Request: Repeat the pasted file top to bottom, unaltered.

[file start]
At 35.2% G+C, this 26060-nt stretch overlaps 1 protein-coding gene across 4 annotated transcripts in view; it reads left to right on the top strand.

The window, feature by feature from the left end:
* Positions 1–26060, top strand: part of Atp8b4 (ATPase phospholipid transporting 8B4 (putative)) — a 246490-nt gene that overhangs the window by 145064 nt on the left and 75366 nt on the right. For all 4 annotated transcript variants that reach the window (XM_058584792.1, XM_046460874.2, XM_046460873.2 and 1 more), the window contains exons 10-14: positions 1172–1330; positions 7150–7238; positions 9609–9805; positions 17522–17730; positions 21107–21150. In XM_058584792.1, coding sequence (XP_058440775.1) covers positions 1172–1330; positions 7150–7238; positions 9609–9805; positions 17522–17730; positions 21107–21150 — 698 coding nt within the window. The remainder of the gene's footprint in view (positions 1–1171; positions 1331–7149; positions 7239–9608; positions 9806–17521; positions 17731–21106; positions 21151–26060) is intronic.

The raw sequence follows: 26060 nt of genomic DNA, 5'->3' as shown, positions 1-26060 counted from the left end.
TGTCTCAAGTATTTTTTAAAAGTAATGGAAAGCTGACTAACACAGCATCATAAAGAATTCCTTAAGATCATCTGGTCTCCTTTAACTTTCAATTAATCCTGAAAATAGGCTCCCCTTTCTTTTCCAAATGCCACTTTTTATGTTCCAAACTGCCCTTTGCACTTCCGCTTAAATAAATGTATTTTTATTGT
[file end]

At 35.2% G+C, this 26060-nt stretch overlaps 1 protein-coding gene across 4 annotated transcripts in view; it reads left to right on the top strand.

The window, feature by feature from the left end:
* Positions 1–26060, top strand: part of Atp8b4 (ATPase phospholipid transporting 8B4 (putative)) — a 246490-nt gene that overhangs the window by 145064 nt on the left and 75366 nt on the right. For all 4 annotated transcript variants that reach the window (XM_058584792.1, XM_046460874.2, XM_046460873.2 and 1 more), the window contains exons 10-14: positions 1172–1330; positions 7150–7238; positions 9609–9805; positions 17522–17730; positions 21107–21150. In XM_058584792.1, coding sequence (XP_058440775.1) covers positions 1172–1330; positions 7150–7238; positions 9609–9805; positions 17522–17730; positions 21107–21150 — 698 coding nt within the window. The remainder of the gene's footprint in view (positions 1–1171; positions 1331–7149; positions 7239–9608; positions 9806–17521; positions 17731–21106; positions 21151–26060) is intronic.

The raw sequence follows: 26060 nt of genomic DNA, 5'->3' as shown, positions 1-26060 counted from the left end.
TGTCTCAAGTATTTTTTAAAAGTAATGGAAAGCTGACTAACACAGCATCATAAAGAATTCCTTAAGATCATCTGGTCTCCTTTAACTTTCAATTAATCCTGAAAATAGGCTCCCCTTTCTTTTCCAAATGCCACTTTTTATGTTCCAAACTGCCCTTTGCACTTCCGCTTAAATAAATGTATTTTTATTGT